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Judges affirm judgment for real estate agent on negligence claim

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The Indiana Court of Appeals affirmed that a real estate agent representing buyers did not breach the duty he had to the sellers when he communicated with them personally about accepting his clients’ offer.

Jack Stump represented Zachary and Holli Gredy, who wanted to buy Terry and Marti Likens’ home. The Likenses had their own real estate agent, who advised the couple to accept another offer instead of the Gredys’. Stump contacted the Likenses directly by phone and e-mail encouraging them to accept the Gredys’ offer.

They executed a purchase agreement, in which the Gredys were to close before Sept. 30, 2008, and have $10,000 held in escrow. Closing didn’t happen on time, and the bank letter guaranteeing the funds was fraudulent. The Likenses sued the Gredys, Stump and his employer, Prickett’s Properties. At issue in the instant case is the grant of summary judgment in favor of Stump and his employer on the Likenses’ negligence/breach of agency duty claim.

The Likenses argued Prickett’s Properties was liable under the doctrine of respondeat superior. They also claimed that Stump owed them a common law duty because he went beyond acting as an agent for the Gredys and undertook to advise and coerce the Likenses into a course of action.

But statutory law supersedes any common law to the contrary, the Court of Appeals concluded in Terry Likens, et al. v. Prickett's Properties, Inc., et al., No. 43A03-1008-PL-455. The judges cited Indiana Code Chapter 25-34.1-10, which governs real estate agency relationships, to define the duty Stump owed the Likenses. Section 11 of the chapter says a licensee representing a buyer owes no duties or obligations to the seller, except that a licensee shall treat all prospective sellers honestly and not knowingly give them false information, wrote Judge Nancy Vaidik. The section also says that the licensee owes no duty to conduct an independent investigation of the buyer’s financial ability to purchase or verify the accuracy of any statement made by the buyer or a third party.

“Indeed, Stump had a duty to treat the Likenses honestly and not knowingly give them false information. But the negligence count against Stump does not allege any violation of this clearly-articulated statutory duty,” she wrote, noting the Likenses didn’t appeal the summary judgment ruling pertaining to their fraud claim against Stump. “Finally, while Stump’s actions in directly contacting the Likenses to encourage them to accept the Gredys’ offer may seem inappropriate, Stump, as the buyers’ agent, is allowed to provide the Likenses services in the ordinary course of a real estate transaction and any similar services that do not violate the terms of his agency relationship with the Gredys.”

Judge Vaidik also referenced section 15, which says the “duties and obligations of a licensee set forth in this chapter supersede any fiduciary duties of a license to a party based on common law principles of agency to the extent that those common law fiduciary duties are inconsistent with the duties and obligations set forth in this chapter.”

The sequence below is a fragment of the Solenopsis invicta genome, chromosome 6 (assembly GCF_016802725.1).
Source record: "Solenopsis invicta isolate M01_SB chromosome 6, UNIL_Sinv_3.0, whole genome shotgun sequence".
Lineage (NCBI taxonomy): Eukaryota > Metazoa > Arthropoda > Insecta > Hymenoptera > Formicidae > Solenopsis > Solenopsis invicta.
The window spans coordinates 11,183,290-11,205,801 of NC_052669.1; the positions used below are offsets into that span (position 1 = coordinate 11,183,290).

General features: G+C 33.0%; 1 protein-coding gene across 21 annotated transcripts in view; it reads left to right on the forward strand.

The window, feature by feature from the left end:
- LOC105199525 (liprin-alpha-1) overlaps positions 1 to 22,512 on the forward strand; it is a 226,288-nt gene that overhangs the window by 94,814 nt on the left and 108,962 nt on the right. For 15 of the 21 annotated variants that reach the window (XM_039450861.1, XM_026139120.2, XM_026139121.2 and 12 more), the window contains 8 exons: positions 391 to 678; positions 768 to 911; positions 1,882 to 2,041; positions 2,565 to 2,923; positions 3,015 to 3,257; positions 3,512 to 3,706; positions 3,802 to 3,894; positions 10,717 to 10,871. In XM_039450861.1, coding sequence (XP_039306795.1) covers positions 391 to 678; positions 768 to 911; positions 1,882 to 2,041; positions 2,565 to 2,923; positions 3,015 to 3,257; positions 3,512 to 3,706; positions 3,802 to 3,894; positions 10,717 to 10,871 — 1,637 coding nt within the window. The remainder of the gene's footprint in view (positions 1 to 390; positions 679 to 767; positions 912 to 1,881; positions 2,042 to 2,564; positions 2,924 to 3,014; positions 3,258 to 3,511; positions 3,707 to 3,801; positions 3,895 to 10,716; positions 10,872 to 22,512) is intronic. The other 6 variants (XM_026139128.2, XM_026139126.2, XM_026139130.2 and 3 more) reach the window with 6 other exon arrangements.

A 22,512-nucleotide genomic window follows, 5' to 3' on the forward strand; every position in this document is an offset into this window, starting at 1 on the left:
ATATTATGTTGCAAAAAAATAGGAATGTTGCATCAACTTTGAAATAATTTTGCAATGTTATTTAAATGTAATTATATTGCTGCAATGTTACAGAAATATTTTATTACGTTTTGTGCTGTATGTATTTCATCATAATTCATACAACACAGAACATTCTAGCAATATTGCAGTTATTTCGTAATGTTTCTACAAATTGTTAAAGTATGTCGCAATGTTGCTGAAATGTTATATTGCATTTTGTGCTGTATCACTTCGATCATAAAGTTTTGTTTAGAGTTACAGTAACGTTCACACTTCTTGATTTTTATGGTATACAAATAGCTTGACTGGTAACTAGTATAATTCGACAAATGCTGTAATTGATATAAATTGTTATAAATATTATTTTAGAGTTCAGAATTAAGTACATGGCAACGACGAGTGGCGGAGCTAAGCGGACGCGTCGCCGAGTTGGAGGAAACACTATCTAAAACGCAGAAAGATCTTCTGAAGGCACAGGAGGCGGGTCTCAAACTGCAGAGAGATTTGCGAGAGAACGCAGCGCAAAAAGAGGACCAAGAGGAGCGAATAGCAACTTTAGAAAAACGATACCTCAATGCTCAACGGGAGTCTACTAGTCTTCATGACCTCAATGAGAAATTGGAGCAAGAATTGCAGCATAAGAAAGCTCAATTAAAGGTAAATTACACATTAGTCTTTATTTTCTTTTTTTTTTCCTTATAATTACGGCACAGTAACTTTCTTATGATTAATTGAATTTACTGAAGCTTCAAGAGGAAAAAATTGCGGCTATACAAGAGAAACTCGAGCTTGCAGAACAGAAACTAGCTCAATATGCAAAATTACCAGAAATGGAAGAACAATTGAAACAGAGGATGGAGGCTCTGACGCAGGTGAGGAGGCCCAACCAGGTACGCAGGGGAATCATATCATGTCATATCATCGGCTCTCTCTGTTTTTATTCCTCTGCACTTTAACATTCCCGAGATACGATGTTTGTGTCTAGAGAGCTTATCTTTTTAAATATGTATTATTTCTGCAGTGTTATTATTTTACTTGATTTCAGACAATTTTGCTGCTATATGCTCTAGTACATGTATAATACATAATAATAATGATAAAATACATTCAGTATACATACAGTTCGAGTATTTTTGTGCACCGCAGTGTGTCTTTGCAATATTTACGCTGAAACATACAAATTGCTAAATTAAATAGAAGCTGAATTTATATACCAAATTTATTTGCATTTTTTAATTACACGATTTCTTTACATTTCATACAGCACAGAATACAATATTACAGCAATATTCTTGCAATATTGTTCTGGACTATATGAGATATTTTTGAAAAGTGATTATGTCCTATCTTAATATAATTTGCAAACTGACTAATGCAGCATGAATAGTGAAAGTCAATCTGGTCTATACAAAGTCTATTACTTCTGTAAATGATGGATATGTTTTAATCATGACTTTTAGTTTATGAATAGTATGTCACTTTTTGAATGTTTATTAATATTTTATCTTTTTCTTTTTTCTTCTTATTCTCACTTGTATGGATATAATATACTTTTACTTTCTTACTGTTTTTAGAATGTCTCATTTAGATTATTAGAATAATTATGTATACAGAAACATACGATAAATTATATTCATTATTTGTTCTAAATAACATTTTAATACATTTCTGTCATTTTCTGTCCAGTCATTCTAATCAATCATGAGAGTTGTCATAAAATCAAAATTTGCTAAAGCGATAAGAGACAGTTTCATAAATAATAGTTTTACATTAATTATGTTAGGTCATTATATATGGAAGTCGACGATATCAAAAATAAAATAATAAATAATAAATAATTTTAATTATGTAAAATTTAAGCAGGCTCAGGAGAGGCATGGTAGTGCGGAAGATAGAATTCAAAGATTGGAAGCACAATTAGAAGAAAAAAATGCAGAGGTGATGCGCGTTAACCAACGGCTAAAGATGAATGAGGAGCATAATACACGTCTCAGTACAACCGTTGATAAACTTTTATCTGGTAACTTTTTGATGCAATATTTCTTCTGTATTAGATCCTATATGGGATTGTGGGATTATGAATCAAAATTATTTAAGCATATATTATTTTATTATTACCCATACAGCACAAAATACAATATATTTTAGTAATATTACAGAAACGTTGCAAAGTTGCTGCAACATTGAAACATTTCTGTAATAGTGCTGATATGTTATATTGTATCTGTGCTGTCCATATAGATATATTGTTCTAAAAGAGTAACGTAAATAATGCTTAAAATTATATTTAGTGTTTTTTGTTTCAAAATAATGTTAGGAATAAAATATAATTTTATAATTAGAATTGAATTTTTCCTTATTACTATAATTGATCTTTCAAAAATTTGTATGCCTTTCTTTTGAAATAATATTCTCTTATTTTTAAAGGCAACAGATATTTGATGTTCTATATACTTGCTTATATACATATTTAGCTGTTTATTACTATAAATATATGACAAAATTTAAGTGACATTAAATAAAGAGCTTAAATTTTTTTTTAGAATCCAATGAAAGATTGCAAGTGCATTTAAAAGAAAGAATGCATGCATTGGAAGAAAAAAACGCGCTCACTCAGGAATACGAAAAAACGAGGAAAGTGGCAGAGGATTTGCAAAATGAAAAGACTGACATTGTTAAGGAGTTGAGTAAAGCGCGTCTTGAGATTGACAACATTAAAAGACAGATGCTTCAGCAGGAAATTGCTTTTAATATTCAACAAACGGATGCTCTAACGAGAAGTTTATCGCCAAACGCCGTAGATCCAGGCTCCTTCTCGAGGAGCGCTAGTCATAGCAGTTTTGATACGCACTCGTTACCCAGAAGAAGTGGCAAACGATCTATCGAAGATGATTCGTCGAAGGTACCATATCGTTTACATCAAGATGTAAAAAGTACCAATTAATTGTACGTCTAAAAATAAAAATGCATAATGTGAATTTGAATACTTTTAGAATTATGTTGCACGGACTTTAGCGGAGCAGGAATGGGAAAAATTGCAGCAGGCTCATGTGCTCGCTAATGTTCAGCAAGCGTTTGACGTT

Also, there’s no evidence of a writing that the Gredys and the Likenses consented to Stump acting as a limited agent for both of them.

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  1. Access to the court (judiciary branch of government) is the REAL problem, NOT necessarily lack of access to an attorney. Unfortunately, I've lived in a legal and financial hell for the past six years due to a divorce (where I was, supposedly, represented by an attorney) in which I was defrauded of settlement and the other party (and helpers) enriched through the fraud. When I attempted to introduce evidence and testify (pro se) in a foreclosure/eviction, I was silenced (apparently on procedural grounds, as research I've done since indicates). I was thrown out of a residence which was to be sold, by a judge who refused to allow me to speak in (the supposedly "informal") small claims court where the eviction proceeding (by ex-brother-in-law) was held. Six years and I can't even get back on solid or stable ground ... having bank account seized twice, unlawfully ... and now, for the past year, being dragged into court - again, contrary to law and appellate decisions - by former attorney, who is trying to force payment from exempt funds. Friday will mark fifth appearance. Hopefully, I'll be allowed to speak. The situation I find myself in shouldn't even be possible, much less dragging out with no end in sight, for years. I've done nothing wrong, but am watching a lot of wrong being accomplished under court jurisdiction; only because I was married to someone who wanted and was granted a divorce (but was not willing to assume the responsibilities that come with granting the divorce). In fact, the recalcitrant party was enriched by well over $100k, although it was necessarily split with other actors. Pro bono help? It's a nice dream ... but that's all it is, for too many. Meanwhile, injustice marches on.

  2. Both sites mentioned in the article appear to be nonfunctional to date (March 28, 2017). http://indianalegalanswers.org/ returns a message stating the "server is taking too long to respond" and http://www.abafreelegalasnswers.org/ "can't find the server". Although this does not surprise me, it is disheartening to know that access to the judicial branch of government remains out of reach for too many citizens (for procedural rather than meritorious reasons) of Indiana. Any updates regarding this story?

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